Although people have been shown to rely on feelings to make judgments, the conditions that moderate this reliance have not been systematically reviewed and conceptually integrated. This article addresses this gap by jointly reviewing moderators of the reliance on both subtle affective feelings and cognitive feelings of ease-of-retrieval. The review revealed that moderators of the reliance on affective and cognitive feelings are remarkably similar and can be grouped into five major categories: (a) the salience of the feelings, (b) the representativeness of the feelings for the target, (c) the relevance of the feelings to the judgment, (d) the evaluative malleability of the judgment, and (e) the level of processing intensity. Based on the reviewed evidence, it is concluded that the use of feelings as information is a frequent event and a generally sensible judgmental strategy rather than a constant source of error. Avenues for future research are discussed.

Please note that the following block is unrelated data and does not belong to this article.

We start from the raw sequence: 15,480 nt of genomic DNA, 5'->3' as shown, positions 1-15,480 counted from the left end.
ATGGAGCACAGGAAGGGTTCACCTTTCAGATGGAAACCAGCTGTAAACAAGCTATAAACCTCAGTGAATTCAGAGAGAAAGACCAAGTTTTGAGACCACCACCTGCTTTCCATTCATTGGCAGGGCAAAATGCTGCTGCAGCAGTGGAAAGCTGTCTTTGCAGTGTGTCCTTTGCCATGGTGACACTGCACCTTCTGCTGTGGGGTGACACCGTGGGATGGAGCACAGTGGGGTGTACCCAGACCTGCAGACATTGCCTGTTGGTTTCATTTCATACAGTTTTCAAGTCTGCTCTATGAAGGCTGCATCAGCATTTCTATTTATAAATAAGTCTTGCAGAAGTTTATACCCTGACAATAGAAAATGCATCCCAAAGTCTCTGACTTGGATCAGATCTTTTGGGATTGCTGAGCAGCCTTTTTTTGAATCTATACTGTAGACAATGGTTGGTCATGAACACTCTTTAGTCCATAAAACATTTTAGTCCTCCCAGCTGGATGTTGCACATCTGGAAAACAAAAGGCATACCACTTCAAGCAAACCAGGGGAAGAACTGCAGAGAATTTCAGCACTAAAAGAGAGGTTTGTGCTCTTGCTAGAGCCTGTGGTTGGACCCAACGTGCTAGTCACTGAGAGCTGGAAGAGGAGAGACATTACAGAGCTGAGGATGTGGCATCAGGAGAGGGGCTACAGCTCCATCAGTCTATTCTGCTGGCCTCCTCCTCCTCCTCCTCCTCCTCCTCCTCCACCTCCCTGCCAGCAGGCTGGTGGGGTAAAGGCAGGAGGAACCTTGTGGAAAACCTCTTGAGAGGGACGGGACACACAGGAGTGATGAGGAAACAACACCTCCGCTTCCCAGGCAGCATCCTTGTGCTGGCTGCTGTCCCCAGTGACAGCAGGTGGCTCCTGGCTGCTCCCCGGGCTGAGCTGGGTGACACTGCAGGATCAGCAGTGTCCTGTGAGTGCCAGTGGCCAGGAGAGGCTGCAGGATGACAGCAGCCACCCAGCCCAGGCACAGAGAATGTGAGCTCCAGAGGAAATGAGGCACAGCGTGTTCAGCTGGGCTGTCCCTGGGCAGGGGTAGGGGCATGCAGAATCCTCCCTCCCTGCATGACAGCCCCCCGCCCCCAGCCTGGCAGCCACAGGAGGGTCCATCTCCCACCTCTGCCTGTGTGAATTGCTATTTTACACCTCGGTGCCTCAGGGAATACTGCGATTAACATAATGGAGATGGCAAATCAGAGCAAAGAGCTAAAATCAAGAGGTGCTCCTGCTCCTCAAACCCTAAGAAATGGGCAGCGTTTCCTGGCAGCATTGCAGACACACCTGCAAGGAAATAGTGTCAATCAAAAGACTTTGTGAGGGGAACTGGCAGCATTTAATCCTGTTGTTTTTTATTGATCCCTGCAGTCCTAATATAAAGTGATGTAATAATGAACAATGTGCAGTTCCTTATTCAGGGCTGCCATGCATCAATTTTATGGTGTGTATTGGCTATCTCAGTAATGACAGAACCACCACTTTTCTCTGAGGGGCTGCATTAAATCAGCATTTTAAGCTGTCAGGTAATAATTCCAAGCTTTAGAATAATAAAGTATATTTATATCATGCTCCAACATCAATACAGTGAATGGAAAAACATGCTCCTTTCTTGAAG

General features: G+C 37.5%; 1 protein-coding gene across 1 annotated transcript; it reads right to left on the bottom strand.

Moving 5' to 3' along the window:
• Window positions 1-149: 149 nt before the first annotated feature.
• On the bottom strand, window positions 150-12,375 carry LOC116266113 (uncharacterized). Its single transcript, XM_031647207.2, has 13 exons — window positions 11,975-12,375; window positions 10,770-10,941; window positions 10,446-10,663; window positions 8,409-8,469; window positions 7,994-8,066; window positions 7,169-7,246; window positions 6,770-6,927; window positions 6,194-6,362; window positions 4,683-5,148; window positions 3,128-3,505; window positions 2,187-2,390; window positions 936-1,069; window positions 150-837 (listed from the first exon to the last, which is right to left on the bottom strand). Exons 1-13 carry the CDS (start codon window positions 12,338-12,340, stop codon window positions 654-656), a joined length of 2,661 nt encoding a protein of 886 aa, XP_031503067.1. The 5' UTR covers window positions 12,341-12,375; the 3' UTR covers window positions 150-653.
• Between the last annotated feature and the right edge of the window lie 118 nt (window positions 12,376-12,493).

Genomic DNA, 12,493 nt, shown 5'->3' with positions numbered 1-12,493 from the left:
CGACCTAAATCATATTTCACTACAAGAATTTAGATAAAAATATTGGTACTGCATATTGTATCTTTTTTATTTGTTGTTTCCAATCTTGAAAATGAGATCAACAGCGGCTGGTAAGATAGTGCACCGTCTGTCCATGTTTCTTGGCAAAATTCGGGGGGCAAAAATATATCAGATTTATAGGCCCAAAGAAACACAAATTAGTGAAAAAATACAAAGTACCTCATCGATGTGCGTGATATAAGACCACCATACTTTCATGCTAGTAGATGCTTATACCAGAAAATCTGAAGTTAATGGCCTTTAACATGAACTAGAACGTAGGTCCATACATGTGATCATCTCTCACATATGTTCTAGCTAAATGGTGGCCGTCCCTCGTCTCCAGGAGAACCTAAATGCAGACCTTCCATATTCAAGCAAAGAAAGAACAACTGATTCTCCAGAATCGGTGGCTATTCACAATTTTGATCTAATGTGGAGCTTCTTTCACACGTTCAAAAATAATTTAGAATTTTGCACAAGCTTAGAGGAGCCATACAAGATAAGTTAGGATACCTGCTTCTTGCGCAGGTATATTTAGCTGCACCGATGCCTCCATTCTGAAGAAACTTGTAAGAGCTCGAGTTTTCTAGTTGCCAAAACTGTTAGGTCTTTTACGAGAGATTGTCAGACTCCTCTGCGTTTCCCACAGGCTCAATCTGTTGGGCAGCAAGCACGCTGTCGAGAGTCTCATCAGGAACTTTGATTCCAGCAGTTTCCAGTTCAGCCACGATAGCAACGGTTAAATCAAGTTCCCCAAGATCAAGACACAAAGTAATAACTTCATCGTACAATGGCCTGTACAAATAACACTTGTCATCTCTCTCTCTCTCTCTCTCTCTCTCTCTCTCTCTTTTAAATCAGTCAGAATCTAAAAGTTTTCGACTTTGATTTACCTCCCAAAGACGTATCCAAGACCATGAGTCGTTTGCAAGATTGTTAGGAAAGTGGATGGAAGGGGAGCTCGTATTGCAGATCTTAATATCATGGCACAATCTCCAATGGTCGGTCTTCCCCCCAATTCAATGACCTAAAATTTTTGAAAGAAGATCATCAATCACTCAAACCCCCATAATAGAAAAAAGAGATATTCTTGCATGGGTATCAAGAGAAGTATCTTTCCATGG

Greifeneder, Rainer, Herbert Bless, and Michel Tuan Pham. "When Do People Rely on Affective and Cognitive Feelings in Judgment? A Review." Personality and Social Psychology Review 15, no. 2 (May 2011): 107-141.
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